A new advocacy group has begun working on behalf of Minnesota ratepayers to hold down utility charges while also promoting energy efficiency and renewable energy.
The Citizens Utility Board of Minnesota will appear before the state Public Utilities Commission today making arguments on behalf of the CUB and three other organizations representing low-income residents and seniors.
The groups submitted arguments in a July filing against a proposed residential rate increase from Minnesota Power that would also lower rates for industrial customers.
The Minnesota CUB is similar to nonprofits in Wisconsin and Illinois that carry the same name but operate independently, according to Executive Director Annie Levenson-Falk. The initial money to start Minnesota’s CUB comes from the McKnight Foundation, with startup expertise and assistance provided by the Illinois CUB.
Clean energy advocates and others “saw a need for a consumer voice,” she said, and arrived at the idea for a statewide organization for residents and small businesses.
As Levenson-Falk sees it, CUB will be the advocate for all ratepayers and work with allies who serve specific constituencies, such as AARP Minnesota, Energy CENTS Coalition, Mid-Minnesota Legal Aid and the Minnesota Citizens Federation Northeast.
Although clean-energy groups such as the Great Plains Institute and Fresh Energy (which publishes of Midwest Energy News) promote renewable policies, she said they do not always necessarily focus solely on rates.
Clean energy will be promoted by CUB as long as it doesn’t hurt ratepayers, she added.
“We like clean energy and we want energy to become cleaner for consumers. But it has to be cost-effective for consumers and we might at some point have a different interpretation of that,” she said.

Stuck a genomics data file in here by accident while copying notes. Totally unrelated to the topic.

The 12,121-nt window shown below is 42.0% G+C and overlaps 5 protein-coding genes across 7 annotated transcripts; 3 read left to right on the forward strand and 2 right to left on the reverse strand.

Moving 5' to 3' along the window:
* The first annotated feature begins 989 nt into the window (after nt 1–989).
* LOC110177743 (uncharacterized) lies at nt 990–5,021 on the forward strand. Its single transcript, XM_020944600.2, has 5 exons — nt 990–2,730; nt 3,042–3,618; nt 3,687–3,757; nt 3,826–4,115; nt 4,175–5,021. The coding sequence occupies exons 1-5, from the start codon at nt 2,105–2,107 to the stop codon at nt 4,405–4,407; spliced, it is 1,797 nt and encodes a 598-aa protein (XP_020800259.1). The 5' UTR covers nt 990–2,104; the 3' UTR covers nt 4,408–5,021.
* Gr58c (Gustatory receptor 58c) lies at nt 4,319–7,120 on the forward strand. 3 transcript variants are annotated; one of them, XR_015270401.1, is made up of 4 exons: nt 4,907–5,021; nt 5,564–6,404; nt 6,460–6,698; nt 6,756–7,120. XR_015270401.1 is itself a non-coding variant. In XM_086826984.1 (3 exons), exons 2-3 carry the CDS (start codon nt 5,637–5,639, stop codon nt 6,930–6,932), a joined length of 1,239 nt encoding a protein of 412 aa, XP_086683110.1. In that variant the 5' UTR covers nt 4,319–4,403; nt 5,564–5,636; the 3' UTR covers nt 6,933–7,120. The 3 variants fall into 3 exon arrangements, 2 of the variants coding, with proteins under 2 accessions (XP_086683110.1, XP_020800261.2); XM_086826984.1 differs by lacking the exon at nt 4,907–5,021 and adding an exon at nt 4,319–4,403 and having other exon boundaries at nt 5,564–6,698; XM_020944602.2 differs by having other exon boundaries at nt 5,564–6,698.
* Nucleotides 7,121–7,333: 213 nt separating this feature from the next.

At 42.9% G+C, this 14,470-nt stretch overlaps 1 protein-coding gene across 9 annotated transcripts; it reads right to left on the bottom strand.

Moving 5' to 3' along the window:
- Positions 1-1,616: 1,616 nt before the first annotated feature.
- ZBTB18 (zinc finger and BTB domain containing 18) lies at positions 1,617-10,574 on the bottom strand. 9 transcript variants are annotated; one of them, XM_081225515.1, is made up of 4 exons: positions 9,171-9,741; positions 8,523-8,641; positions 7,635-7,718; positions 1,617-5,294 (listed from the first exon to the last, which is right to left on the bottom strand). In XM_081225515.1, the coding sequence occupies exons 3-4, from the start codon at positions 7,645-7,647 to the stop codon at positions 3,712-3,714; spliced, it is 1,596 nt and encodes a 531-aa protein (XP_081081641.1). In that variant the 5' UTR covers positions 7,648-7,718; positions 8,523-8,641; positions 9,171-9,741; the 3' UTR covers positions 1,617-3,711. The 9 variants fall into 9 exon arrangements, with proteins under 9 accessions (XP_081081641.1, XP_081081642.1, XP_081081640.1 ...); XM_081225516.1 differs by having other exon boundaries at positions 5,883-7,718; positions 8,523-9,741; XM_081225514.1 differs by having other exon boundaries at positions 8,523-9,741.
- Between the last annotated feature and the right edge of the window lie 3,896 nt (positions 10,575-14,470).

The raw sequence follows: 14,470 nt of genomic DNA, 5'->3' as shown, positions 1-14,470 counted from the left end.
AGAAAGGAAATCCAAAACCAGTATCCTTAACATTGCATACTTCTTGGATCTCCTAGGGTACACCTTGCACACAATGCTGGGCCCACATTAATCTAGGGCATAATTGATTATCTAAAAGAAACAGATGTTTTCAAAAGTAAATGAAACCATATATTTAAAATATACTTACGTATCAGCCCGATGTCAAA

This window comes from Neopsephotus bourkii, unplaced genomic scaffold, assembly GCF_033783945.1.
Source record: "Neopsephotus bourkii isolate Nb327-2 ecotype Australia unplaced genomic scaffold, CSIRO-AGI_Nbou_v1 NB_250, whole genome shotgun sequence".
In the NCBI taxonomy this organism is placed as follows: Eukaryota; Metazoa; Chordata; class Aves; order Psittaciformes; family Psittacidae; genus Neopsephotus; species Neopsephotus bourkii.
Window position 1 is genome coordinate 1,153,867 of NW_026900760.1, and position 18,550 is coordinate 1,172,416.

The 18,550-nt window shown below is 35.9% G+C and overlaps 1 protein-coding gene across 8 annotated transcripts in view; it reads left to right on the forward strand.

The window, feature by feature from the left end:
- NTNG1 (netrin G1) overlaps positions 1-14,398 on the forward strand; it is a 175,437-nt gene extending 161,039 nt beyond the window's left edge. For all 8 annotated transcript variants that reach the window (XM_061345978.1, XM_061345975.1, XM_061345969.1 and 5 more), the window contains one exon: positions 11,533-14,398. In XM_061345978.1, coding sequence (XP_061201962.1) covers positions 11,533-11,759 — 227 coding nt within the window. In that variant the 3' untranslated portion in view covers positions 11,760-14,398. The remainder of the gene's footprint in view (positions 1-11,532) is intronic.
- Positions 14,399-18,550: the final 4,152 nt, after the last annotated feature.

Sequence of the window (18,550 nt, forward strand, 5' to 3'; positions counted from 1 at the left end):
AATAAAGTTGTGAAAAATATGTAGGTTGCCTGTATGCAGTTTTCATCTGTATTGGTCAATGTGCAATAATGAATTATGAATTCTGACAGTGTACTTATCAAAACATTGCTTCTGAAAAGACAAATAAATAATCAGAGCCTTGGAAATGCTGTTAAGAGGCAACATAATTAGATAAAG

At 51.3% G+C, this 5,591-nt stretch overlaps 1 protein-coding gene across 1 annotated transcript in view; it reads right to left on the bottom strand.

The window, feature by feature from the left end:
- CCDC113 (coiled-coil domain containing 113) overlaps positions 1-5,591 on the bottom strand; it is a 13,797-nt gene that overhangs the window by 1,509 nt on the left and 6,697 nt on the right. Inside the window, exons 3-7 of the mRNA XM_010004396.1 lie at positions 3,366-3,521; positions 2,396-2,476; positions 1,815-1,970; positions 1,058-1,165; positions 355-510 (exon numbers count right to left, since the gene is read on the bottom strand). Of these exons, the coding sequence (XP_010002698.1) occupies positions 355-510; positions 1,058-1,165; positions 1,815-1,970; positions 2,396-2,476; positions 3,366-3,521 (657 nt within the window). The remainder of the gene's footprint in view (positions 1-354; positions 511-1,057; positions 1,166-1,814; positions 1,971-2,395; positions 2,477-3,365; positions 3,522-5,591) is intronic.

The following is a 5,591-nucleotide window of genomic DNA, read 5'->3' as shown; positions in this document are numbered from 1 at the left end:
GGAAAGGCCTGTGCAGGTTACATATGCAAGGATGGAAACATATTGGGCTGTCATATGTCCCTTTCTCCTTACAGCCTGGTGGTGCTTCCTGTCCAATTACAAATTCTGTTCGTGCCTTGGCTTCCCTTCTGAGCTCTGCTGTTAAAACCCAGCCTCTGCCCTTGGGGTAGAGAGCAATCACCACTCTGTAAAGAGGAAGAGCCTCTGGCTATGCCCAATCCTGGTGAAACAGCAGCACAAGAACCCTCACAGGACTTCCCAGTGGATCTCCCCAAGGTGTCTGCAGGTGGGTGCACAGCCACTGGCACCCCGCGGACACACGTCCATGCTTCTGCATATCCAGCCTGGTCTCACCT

Although policy will be a big part of CUB’s emphasis, Levenson-Falk said the nonprofit’s other role will be to help consumers and small businesses understand the options they have to improve energy efficiency, install renewable energy and employ other measures to reduce their utility bills.
Buddy Robinson, executive director of Minnesota Citizens Federation Northeast, sees the appearance of CUB as a “positive development” in rate cases and in consumer education. The supportive role of a “long-standing and pretty effective CUB in Illinois” will be another asset to Minnesota advocates, he predicted.
Rolf Nordstrom, president and CEO of the Great Plains Institute, said having another voice for ratepayers will be important as power companies shift to a “more consumer-centric utility model” that requires greater community engagement.
“I look forward to working with her in her new role,” he said of Levenson-Falk, who formerly led the Minnesota Legislative Energy Commission, which advises state lawmakers on energy issues.
Rate decrease for industry
CUB’s first effort is in opposition to a proposal by Minnesota Power to decrease the electricity rates of large industrial customers while increasing rates for residential ratepayers.
The proposal is directed at “Energy-Intensive Trade-Exposed” (EITE) customers, as defined by the Legislature, which passed the cost-shifting law in 2015.